Infrastructural transformation in high-risk environments: The BRI’s impact on conflict states
Ever since its announcement in 2013, China’s “Belt and Road Initiative” (BRI) has attracted significant attention from international observers, covering its impact on fields ranging from economic integration to geopolitics. However, the peace and security implications of the BRI have seen comparatively little interest, despite the heavy concentration of BRI-related investments in highly fragile and conflict-prone environments.
The BRI’s top investment destinations include countries that have battled long-running insurgencies like Pakistan and Nigeria; Myanmar, which is experiencing a re-ignited civil war on multiple fronts; and a long list of other politically unstable or conflict-prone environments like Kazakhstan, Bangladesh, Kyrgyzstan, and Uganda. This is counterintuitive from a risk management viewpoint, as infrastructure investments have very long amortization periods and are highly vulnerable to wartime destruction as well as lesser political risks like expropriation or drastic revisions to existing contracts. These are precisely the conditions which have scared away other funders and left the “infrastructure gap” across developing areas of Asia and Africa which China is aiming to fill with the BRI. High exposure to conflict risks is also not something completely new to China, as its previous economic strategy of “going out” and acquiring the resources to feed its growing economy already led it to seek out high-risk niches in places like Sudan. However, the BRI has supercharged this trend and significantly raised the exposure of Chinese capital to conflict risks.
This influx of resources has also had a transformative impact on some of its destinations, where Chinese infrastructure projects have triggered high hopes of leading the way to development and modernity. At the same time, these projects have not been without controversy. This is frequently the result of existing political tensions in member countries that have led to very different assessments of Chinese economic agency in opposing camps, depending on which side China is seen as supporting, and where benefits from projects accrue. This can be seen from two examples, Pakistan and Myanmar, which we covered in our research on the BRI’s impact on conflict states.
Pakistan is the BRI’s top investment destination, and over 60 billion dollars have already been spent or earmarked for the “China-Pakistan Economic Corridor” (CPEC) connecting China to the Indian Ocean, with further ambitious plans to develop agriculture and tourism. Upon its announcement in 2013, CPEC was advertised as a “game changer” that would jumpstart Pakistan’s industrialization, allow all provinces to share in a Chinese-inspired modernity, and thus strengthen the country’s internal cohesion. All this activity is however unfolding in a nation riven by center-periphery tensions and high levels of violence, where Chinese projects have repeatedly been targeted in terrorist attacks. While CPEC is supported by a broad coalition of national-level elites, ethnic minorities and peripheral communities often have a very different perspective on it. Critics say that benefits like better connectivity and access to electricity have not yet materialized, while local citizens are subjected to drawbacks like expropriation, loss of livelihood, and heavy-handed security measures. CPEC has also affected the fragile relationship between Pakistani civil and military authorities, with the latter increasingly asserting control over its implementation. Finally, as in many other BRI member countries, the general lack of transparency surrounding projects and loan agreements has led to concerns that CPEC could lead to corruption and over-indebtedness.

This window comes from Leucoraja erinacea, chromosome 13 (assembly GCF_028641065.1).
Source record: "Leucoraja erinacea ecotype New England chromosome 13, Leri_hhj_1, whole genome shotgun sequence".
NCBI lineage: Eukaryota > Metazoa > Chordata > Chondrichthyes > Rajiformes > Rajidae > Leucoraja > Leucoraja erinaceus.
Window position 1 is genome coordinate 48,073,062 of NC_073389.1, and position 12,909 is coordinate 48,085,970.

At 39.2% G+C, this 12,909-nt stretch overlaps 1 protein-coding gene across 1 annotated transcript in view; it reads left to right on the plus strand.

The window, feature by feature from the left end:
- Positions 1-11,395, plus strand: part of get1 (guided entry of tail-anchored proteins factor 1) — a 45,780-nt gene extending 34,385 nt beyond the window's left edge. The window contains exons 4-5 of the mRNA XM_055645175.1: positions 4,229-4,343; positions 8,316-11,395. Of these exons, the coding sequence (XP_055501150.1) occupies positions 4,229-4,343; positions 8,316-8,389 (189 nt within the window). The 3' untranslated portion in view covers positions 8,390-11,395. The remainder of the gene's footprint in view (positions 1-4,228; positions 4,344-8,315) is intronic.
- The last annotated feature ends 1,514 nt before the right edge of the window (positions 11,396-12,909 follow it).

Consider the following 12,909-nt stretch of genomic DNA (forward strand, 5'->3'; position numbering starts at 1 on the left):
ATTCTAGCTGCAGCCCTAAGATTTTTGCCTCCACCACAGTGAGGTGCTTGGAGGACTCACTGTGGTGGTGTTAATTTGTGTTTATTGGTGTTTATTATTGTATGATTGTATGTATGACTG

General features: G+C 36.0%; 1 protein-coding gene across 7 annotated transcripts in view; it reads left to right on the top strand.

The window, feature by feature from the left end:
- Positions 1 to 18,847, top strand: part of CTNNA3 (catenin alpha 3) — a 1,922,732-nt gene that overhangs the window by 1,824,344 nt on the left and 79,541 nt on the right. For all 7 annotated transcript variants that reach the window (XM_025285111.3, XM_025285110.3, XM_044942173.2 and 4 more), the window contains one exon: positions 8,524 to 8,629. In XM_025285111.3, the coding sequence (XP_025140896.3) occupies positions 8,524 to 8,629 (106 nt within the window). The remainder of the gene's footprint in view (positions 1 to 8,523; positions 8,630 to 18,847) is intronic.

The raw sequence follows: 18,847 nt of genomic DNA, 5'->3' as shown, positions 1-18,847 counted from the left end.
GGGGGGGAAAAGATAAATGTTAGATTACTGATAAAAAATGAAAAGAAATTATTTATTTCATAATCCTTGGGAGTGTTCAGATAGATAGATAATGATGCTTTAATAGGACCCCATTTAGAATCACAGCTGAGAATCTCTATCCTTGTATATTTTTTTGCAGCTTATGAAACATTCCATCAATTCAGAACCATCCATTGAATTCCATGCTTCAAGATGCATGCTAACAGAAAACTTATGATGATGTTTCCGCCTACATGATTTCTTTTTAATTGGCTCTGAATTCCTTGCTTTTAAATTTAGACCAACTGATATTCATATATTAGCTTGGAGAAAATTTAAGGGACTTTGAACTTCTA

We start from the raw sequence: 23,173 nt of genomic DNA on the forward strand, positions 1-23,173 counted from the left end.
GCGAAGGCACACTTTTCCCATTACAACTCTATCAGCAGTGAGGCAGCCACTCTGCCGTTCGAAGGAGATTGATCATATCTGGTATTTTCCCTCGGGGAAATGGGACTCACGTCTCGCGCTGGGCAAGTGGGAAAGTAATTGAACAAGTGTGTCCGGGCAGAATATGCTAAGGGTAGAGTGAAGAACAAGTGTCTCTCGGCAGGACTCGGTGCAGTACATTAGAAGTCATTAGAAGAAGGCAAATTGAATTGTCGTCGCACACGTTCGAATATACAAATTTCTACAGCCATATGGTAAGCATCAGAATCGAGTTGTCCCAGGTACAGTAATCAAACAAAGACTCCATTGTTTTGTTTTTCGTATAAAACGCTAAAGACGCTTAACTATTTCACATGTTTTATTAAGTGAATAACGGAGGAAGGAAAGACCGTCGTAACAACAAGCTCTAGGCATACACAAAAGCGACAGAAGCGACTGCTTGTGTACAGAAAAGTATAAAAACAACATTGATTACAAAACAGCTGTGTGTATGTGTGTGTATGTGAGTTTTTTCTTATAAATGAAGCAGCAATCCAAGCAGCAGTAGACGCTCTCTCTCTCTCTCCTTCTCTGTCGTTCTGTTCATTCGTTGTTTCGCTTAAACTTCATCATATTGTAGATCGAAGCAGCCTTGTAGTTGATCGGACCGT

In Myanmar, the BRI made considerable progress under the democratically elected National League for Democracy (NLD) government, despite pronounced local concerns over issues like land grabbing, environmental degradation and a lack of transparency over the content of agreements with China. Here, too, the model is to build an economic corridor to the Chinese border, which means traversing territory held by armed ethnic groups engaged in a protracted conflict with Myanmar’s central government. Where the NLD government was relatively successful in navigating these controversies and selling BRI participation to a skeptical domestic audience, the 2021 coup posed additional problems for China. Beijing’s history as the “economic lifeline” of previous junta governments put it immediately in the spotlight, with pro-democracy protesters suspecting it of backing and aiding the coup. Protesters set fire to a cluster of Chinese factories and have recently threatened similar attacks against the controversial Shwe pipeline. While the new junta government has apparently been willing to expedite the approval of new BRI projects, its total lack of legitimacy will not strengthen their acceptance by local communities.